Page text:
South Sudan’s New Generation of Pop Stars

In Music Videos by Ramciel2017Leave a Comment

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Confronting the Civil War in Their Music…

Many of the biggest musicians in South Sudan have joined together to promote peaceful dialogue through their art.

Crazy Fox, aka “The Dancehall Monster,” was in his studio in Juba that weekend and on independence day, just before the fighting spread, he recorded a song that was to become a major hit in Juba during the coming months. Its title is “Ana Gaid,” which means “I am staying” in Arabic.

“I was like, you know, I am tired,” Crazy Fox says. “I am tired of running out of my country every single time and then coming back when the peace is back. So I just told these guys: ‘ana gaid, ana ma mashi’ [I am staying, I am not leaving]. I don’t care, if I am to die here at home, let me just die at home.”

“Ana Gaid” describes the deteriorating security and economic situation in South Sudan, expressing the hardships of the South Sudanese who struggle as the crisis goes on. The music video features Crazy Fox sitting in a typical lower-class residential compound in Juba as its residents intend to leave the country. Unlike most South Sudanese music videos, it was not shot in a fancy club or a hotel with a swimming pool, and it does not feature expensive cars or clothes.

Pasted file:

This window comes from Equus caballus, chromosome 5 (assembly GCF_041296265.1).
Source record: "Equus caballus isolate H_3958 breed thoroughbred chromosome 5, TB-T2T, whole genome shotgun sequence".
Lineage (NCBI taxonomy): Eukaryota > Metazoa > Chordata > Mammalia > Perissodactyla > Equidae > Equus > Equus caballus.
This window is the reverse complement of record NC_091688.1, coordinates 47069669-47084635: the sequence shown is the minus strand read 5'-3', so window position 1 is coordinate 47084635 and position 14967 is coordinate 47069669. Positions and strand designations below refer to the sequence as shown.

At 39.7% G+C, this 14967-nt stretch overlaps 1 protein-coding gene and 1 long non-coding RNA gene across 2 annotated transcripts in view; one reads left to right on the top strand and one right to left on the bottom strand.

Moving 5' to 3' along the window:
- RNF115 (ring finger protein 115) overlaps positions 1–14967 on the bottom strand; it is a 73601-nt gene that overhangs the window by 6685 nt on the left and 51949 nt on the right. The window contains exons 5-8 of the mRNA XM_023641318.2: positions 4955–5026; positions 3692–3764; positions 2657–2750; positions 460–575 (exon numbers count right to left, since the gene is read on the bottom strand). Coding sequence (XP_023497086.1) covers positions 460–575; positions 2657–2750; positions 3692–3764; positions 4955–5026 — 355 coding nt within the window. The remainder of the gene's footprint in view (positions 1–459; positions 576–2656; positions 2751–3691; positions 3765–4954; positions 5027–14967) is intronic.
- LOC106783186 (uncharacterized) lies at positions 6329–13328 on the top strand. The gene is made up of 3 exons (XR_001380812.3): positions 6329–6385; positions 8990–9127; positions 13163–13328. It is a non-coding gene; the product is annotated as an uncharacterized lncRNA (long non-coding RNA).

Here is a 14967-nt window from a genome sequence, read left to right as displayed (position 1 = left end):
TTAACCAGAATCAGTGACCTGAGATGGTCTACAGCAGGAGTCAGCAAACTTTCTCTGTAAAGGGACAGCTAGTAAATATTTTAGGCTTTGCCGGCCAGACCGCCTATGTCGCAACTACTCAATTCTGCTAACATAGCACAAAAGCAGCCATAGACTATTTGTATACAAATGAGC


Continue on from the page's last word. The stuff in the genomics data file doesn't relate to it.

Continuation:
“I had to be in that community, poor community. I had to go into a ghetto…to show what is happening down there,” Fox says. “I had to make these things look real. Because the song itself is not an imagination, the song is based on a true story.”

The world is spoiled

The frustration expressed by Crazy Fox in “Ana Gaid” is part of a wider trend in South Sudanese popular music. In the last two years, some of South Sudan’s most celebrated musicians have increasingly been using their art to discuss the ongoing war and some of the ways in which it impacts the lives of ordinary citizens.

Within this trend, the economic crisis and the escalating rates of urban crime are re-occurring themes. As most of the fighting since the beginning of the war took place outside the capital, these are also some of the main issues that have been impacting Juba’s urban population as a consequence of the conflict.

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